More New and Used
from Private Sellers
Usually Ships in 2-3 Business Days
Starting at $30.93
Questions About This Book?
Why should I rent this book?
Renting is easy, fast, and cheap! Renting from eCampus.com can save you hundreds of dollars compared to the cost of new or used books each semester. At the end of the semester, simply ship the book back to us with a free UPS shipping label! No need to worry about selling it back.
How do rental returns work?
Returning books is as easy as possible. As your rental due date approaches, we will email you several courtesy reminders. When you are ready to return, you can print a free UPS shipping label from our website at any time. Then, just return the book to your UPS driver or any staffed UPS location. You can even use the same box we shipped it in!
What version or edition is this?
This is the 25th edition with a publication date of 2/25/2008.
What is included with this book?
- The Used copy of this book is not guaranteed to inclue any supplemental materials. Typically, only the book itself is included.
- The Rental copy of this book is not guaranteed to include any supplemental materials. You may receive a brand new copy, but typically, only the book itself.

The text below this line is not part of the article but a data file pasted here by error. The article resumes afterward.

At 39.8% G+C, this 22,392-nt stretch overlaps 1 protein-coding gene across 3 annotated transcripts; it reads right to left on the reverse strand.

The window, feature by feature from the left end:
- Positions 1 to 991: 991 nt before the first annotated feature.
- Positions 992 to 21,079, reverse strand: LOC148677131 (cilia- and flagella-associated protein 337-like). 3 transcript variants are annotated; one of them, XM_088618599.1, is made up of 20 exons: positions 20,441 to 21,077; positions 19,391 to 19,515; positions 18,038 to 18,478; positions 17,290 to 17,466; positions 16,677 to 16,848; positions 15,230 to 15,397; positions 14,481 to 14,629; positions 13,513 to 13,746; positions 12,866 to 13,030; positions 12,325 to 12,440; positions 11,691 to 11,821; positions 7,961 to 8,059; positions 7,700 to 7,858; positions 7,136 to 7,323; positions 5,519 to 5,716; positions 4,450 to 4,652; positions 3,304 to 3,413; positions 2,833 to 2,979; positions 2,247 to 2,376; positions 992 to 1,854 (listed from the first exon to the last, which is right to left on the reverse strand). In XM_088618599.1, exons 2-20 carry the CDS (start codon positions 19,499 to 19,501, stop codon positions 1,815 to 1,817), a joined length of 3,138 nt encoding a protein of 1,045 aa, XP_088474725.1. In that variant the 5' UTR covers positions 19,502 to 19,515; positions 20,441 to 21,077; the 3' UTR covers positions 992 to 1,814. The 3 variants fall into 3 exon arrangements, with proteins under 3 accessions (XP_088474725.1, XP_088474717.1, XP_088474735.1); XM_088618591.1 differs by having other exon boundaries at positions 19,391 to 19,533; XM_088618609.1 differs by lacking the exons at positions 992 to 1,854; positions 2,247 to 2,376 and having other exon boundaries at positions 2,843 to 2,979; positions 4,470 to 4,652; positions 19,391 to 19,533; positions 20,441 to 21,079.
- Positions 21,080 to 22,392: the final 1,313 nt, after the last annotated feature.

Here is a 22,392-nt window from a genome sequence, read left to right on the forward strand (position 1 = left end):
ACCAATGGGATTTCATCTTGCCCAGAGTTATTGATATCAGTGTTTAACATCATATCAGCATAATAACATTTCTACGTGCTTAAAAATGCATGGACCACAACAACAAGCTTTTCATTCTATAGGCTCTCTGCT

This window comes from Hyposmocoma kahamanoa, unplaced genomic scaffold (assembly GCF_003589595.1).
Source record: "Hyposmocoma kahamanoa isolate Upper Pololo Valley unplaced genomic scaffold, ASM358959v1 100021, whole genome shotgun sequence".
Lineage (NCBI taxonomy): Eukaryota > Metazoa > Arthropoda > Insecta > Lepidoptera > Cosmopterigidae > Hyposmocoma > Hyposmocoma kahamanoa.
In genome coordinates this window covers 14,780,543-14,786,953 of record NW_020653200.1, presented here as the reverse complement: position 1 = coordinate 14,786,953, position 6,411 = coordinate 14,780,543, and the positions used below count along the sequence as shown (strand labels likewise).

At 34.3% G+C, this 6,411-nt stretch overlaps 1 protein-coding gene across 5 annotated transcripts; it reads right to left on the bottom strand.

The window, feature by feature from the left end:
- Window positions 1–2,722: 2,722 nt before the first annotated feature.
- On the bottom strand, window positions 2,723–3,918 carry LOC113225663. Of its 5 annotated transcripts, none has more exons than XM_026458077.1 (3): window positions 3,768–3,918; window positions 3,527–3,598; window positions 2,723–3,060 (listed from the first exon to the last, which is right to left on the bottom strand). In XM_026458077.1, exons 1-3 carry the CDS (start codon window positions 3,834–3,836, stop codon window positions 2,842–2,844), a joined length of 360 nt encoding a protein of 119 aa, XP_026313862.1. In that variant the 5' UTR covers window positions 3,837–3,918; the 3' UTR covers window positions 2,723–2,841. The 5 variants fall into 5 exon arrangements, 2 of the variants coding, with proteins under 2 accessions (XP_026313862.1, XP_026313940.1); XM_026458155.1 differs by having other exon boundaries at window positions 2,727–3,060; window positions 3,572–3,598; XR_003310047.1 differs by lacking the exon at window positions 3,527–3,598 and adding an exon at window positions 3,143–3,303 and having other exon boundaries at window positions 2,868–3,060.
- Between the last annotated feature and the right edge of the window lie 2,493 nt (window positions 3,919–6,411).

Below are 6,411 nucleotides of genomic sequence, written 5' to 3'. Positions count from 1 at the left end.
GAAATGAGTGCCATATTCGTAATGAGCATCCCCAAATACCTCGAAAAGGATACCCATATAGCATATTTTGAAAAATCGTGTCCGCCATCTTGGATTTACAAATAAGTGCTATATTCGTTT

Down and Out in the Great Depression is a moving, revealing collection of letters by the forgotten men, women, and children who suffered through one of the greatest periods of hardship in American history. Mainly because of his radio talks, thousands felt they knew President Franklin Roosevelt personally and could confide in him about their troubles. Sifting through some 15,000 letters from government and private sources, Robert McElvaine has culled nearly 200 examples that best show the problems, thoughts, and emotions of ordinary people during this time. For this twenty-fifth anniversary edition, McElvaine provides a new foreword recounting the history of the book, its impact on the historiography of the Depression, and its continued importance today.
Table of Contents
|Foreword to the Twenty-fifth Anniversary Edition||p. xi|
|The Early Depression||p. 33|
|Reactions to Hoover and Economic Breakdown||p. 35|
|Conditions of Life in the Thirties||p. 49|
|Proud But Frightened: Middle-Class Hardship||p. 51|
|The Grass Roots: Rural Depression||p. 67|
|A Worse Depression: Black Americans in the 1930s||p. 79|
|To Be Old, Sick, and Poor||p. 95|
|The Forgotten Children||p. 113|
|Reactions to the Depression||p. 121|
|Attitudes toward Relief||p. 123|
|The Conservative||p. 143|
|The Desperate||p. 155|
|The Cynical||p. 173|
|The Rebellious||p. 183|
|The "Forgotten Man" Looks at Roosevelt||p. 201|
|The Unconvinced||p. 203|
|"Our Savior"||p. 215|
|Sources of Letters||p. 243|
|Table of Contents provided by Ingram. All Rights Reserved.|